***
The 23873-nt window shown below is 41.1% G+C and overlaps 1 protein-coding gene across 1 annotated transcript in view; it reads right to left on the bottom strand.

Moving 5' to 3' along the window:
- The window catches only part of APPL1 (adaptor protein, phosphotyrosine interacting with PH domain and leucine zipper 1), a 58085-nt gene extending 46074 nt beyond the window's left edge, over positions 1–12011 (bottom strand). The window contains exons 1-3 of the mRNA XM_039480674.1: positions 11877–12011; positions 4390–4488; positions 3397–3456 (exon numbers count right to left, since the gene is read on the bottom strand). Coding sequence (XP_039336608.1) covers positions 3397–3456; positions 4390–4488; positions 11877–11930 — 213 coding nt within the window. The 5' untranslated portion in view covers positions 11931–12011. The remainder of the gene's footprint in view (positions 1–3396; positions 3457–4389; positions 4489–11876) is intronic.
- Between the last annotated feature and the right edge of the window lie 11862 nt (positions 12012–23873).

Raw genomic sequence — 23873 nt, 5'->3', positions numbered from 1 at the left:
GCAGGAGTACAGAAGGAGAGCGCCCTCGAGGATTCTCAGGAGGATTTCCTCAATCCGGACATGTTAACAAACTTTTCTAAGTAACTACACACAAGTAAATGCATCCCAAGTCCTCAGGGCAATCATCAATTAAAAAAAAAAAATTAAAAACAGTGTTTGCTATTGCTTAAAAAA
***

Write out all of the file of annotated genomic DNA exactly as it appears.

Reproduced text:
The 23873-nt window shown below is 41.1% G+C and overlaps 1 protein-coding gene across 1 annotated transcript in view; it reads right to left on the bottom strand.

Moving 5' to 3' along the window:
- The window catches only part of APPL1 (adaptor protein, phosphotyrosine interacting with PH domain and leucine zipper 1), a 58085-nt gene extending 46074 nt beyond the window's left edge, over positions 1–12011 (bottom strand). The window contains exons 1-3 of the mRNA XM_039480674.1: positions 11877–12011; positions 4390–4488; positions 3397–3456 (exon numbers count right to left, since the gene is read on the bottom strand). Coding sequence (XP_039336608.1) covers positions 3397–3456; positions 4390–4488; positions 11877–11930 — 213 coding nt within the window. The 5' untranslated portion in view covers positions 11931–12011. The remainder of the gene's footprint in view (positions 1–3396; positions 3457–4389; positions 4489–11876) is intronic.
- Between the last annotated feature and the right edge of the window lie 11862 nt (positions 12012–23873).

Raw genomic sequence — 23873 nt, 5'->3', positions numbered from 1 at the left:
GCAGGAGTACAGAAGGAGAGCGCCCTCGAGGATTCTCAGGAGGATTTCCTCAATCCGGACATGTTAACAAACTTTTCTAAGTAACTACACACAAGTAAATGCATCCCAAGTCCTCAGGGCAATCATCAATTAAAAAAAAAAAATTAAAAACAGTGTTTGCTATTGCTTAAAAAA